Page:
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Seaboard Towers Development Company, LLC v. AC Holding Corp.

June 10, 2008

SEABOARD TOWERS DEVELOPMENT COMPANY, LLC, PLAINTIFF-APPELLANT,
v.
AC HOLDING CORP., II, DEFENDANT-RESPONDENT.



On appeal from the Superior Court of New Jersey, Chancery Division, Atlantic County, C-118-04.

Per curiam.

NOT FOR PUBLICATION WITHOUT THE APPROVAL OF THE APPELLATE DIVISION

Argued April 21, 2008

Before Judges Lintner, Graves and Sabatino.

Seaboard Towers Development Company, LLC (Seaboard) appeals from a Chancery Division judgment dismissing its complaint for specific performance and damages for breach of contract and the duty of good faith and fair dealing. On February 7, 2007, after eleven days of trial spanning January 3 through January 26, 2007, Judge William C. Todd, III, placed his factual findings and conclusions of law on the record. The dispute centered on Seaboard's $22,000,000 option to purchase a fourteen-plus-acre parcel of undeveloped property located in Atlantic City's marina district and owned by AC Holding Corporation II, a wholly owned subsidiary of MGM Mirage (ACH/MGM), a resort and entertainment company, which owns the Renaissance Point Resort complex also located in the marina district. ACH does not act independently of the MGM Board of Directors (Board) or Management Committee (Committee).*fn1

On appeal, Seaboard contends that Judge Todd erred in finding that there was no binding agreement to extend the option and that ACH/MGM properly terminated the option agreement. Additionally, Seaboard contends that Judge Todd erred in denying its November 1, 2006, recusal motion based on its contention that the judge participated in inappropriate ex parte communications with ACH/MGM's counsel. We reject Seaboard's contentions and affirm.

I.

We first identify the parties' principal representatives. Seaboard is a real estate development company. In March 2004, when the parties entered into the option agreement to purchase the subject property, Seaboard was owned by Mark Robinson and Thomas Scannapieco. One year earlier, Seaboard submitted a proposal, eventually culminating in a successful transaction, to purchase a parcel of property owned by MGM and located on the boardwalk.*fn2 Robinson retained Barbara Casey as transactional counsel to assist in the negotiations of the earlier purchase, as well as the option to purchase the subject property.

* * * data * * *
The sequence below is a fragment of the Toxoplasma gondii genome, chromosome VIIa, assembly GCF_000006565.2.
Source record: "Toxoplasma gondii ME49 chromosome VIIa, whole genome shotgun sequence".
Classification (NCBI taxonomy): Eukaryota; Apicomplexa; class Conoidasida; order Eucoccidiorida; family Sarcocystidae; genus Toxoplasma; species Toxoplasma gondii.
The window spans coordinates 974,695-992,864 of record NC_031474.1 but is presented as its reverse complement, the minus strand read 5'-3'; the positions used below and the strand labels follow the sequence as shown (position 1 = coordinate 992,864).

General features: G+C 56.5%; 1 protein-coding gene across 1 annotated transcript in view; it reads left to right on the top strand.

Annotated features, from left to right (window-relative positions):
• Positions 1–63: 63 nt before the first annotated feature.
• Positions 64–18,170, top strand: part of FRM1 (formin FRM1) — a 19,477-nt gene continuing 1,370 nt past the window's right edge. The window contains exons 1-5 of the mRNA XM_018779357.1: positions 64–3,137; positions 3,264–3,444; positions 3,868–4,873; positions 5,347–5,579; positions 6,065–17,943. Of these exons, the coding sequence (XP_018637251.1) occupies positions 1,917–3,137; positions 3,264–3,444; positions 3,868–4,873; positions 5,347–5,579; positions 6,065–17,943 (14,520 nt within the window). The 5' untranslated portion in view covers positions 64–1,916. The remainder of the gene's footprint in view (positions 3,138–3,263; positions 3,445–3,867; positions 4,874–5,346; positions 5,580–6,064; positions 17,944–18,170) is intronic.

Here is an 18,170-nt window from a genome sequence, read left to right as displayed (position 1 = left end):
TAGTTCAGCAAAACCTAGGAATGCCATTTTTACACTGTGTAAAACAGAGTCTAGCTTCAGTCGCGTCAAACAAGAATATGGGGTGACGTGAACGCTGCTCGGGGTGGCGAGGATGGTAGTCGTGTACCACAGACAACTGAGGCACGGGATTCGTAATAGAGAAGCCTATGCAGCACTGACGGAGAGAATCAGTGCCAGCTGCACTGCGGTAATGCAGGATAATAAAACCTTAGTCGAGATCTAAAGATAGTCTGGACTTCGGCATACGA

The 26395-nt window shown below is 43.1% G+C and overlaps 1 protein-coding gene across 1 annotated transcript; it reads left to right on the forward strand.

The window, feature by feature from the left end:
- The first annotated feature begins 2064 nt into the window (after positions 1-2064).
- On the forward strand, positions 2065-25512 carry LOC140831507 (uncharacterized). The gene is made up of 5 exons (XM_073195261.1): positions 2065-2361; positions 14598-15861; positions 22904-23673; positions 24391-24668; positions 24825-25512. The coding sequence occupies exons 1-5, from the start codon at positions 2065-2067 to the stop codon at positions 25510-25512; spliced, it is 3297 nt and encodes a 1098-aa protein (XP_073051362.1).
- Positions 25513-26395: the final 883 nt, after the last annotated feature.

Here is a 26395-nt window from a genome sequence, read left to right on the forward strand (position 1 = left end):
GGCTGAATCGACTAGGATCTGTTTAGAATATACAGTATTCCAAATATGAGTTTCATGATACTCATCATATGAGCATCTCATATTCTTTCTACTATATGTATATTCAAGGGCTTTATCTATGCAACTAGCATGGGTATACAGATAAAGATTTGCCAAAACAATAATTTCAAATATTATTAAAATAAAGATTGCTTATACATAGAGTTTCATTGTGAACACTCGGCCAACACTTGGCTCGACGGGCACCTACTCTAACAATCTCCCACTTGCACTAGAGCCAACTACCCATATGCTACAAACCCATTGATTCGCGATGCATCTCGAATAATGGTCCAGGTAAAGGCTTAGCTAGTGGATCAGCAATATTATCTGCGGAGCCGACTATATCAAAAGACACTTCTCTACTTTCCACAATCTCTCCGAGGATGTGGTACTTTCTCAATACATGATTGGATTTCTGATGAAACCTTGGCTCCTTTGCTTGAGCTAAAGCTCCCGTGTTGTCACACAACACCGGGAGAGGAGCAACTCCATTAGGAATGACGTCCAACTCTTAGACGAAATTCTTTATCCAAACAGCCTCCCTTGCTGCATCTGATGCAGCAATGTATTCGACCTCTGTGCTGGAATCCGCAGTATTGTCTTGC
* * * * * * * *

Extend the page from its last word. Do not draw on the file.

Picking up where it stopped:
During the subject transaction, Terry Lanni was MGM's Chairman and Chief Executive Officer and Gary Jacobs was MGM's Executive Vice President, Corporate Secretary, and General Counsel. Lanni and Jacobs were also members of the Board and Committee. Negotiations and sales details for both the boardwalk property and the subject transaction were handled by MGM's manager, John Redmond, and its Senior Vice-President and Assistant General Counsel, Bryan Wright. Wright and Redmond were assisted by transactional counsel, William Downey, and Atlantic City real estate broker, William Rafferty.

The following relevant facts were developed at trial. While the option-exercise period for the purchase of the boardwalk property was pending, Robinson contacted Rafferty and broached the possibility of Seaboard purchasing the marina property. Toward that end, Robinson had Casey prepare an option contract to purchase the marina property for $16,500,000, which Robinson submitted to Rafferty on January 5, 2004. Rafferty, in turn, sent the proposed agreement to MGM's Redmond for review. Later that same month, Robinson revised his proposal, increasing the purchase price to $22,000,000. Again, Robinson submitted the revised proposal to Rafferty, who passed it on to Redmond. Negotiations followed, with Robinson and Casey acting on behalf of Seaboard and Rafferty, Downey, and Redmond on behalf of ACH/MGM. In early March 2004, the parties entered into the Option Agreement giving Seaboard the option to purchase the marina property from ACH/MGM.

Redmond executed the agreement on behalf of ACH/MGM. However, he overstepped his authority by not obtaining the prior consent of the Board or Committee. Despite Redmond's failure to obtain Board approval and, at some embarrassment to Jacobs and Lanni, the Board ratified and approved the Option Agreement at its meeting on March 16, 2004.